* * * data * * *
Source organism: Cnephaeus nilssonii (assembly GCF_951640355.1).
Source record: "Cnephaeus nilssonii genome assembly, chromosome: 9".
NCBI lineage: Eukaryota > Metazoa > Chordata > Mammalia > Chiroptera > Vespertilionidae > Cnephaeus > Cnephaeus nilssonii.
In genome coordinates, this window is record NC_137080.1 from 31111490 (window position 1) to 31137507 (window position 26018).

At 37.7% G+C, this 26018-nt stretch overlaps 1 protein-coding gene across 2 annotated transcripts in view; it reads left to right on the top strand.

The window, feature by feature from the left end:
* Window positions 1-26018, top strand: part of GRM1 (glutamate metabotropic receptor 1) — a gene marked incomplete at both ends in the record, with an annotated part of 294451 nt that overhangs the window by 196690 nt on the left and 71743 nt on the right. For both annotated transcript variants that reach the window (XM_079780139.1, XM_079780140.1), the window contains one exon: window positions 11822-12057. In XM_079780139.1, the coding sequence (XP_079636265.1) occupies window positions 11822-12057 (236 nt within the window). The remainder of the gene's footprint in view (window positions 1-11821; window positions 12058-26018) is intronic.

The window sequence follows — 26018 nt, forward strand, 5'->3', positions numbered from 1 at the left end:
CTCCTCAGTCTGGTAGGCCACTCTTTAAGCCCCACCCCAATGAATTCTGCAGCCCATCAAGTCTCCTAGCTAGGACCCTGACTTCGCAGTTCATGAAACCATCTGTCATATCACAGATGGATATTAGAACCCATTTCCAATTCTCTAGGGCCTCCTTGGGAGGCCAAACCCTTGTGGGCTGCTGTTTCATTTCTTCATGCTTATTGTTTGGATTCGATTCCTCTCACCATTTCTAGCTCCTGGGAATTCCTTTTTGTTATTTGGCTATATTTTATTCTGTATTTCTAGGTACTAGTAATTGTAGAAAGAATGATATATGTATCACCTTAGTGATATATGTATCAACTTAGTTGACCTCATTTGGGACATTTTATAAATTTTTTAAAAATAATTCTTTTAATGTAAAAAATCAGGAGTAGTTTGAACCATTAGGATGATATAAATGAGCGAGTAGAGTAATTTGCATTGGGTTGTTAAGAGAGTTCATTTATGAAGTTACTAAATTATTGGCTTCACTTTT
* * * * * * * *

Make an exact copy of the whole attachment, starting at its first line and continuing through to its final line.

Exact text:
Source organism: Cnephaeus nilssonii (assembly GCF_951640355.1).
Source record: "Cnephaeus nilssonii genome assembly, chromosome: 9".
NCBI lineage: Eukaryota > Metazoa > Chordata > Mammalia > Chiroptera > Vespertilionidae > Cnephaeus > Cnephaeus nilssonii.
In genome coordinates, this window is record NC_137080.1 from 31111490 (window position 1) to 31137507 (window position 26018).

At 37.7% G+C, this 26018-nt stretch overlaps 1 protein-coding gene across 2 annotated transcripts in view; it reads left to right on the top strand.

The window, feature by feature from the left end:
* Window positions 1-26018, top strand: part of GRM1 (glutamate metabotropic receptor 1) — a gene marked incomplete at both ends in the record, with an annotated part of 294451 nt that overhangs the window by 196690 nt on the left and 71743 nt on the right. For both annotated transcript variants that reach the window (XM_079780139.1, XM_079780140.1), the window contains one exon: window positions 11822-12057. In XM_079780139.1, the coding sequence (XP_079636265.1) occupies window positions 11822-12057 (236 nt within the window). The remainder of the gene's footprint in view (window positions 1-11821; window positions 12058-26018) is intronic.

The window sequence follows — 26018 nt, forward strand, 5'->3', positions numbered from 1 at the left end:
CTCCTCAGTCTGGTAGGCCACTCTTTAAGCCCCACCCCAATGAATTCTGCAGCCCATCAAGTCTCCTAGCTAGGACCCTGACTTCGCAGTTCATGAAACCATCTGTCATATCACAGATGGATATTAGAACCCATTTCCAATTCTCTAGGGCCTCCTTGGGAGGCCAAACCCTTGTGGGCTGCTGTTTCATTTCTTCATGCTTATTGTTTGGATTCGATTCCTCTCACCATTTCTAGCTCCTGGGAATTCCTTTTTGTTATTTGGCTATATTTTATTCTGTATTTCTAGGTACTAGTAATTGTAGAAAGAATGATATATGTATCACCTTAGTGATATATGTATCAACTTAGTTGACCTCATTTGGGACATTTTATAAATTTTTTAAAAATAATTCTTTTAATGTAAAAAATCAGGAGTAGTTTGAACCATTAGGATGATATAAATGAGCGAGTAGAGTAATTTGCATTGGGTTGTTAAGAGAGTTCATTTATGAAGTTACTAAATTATTGGCTTCACTTTT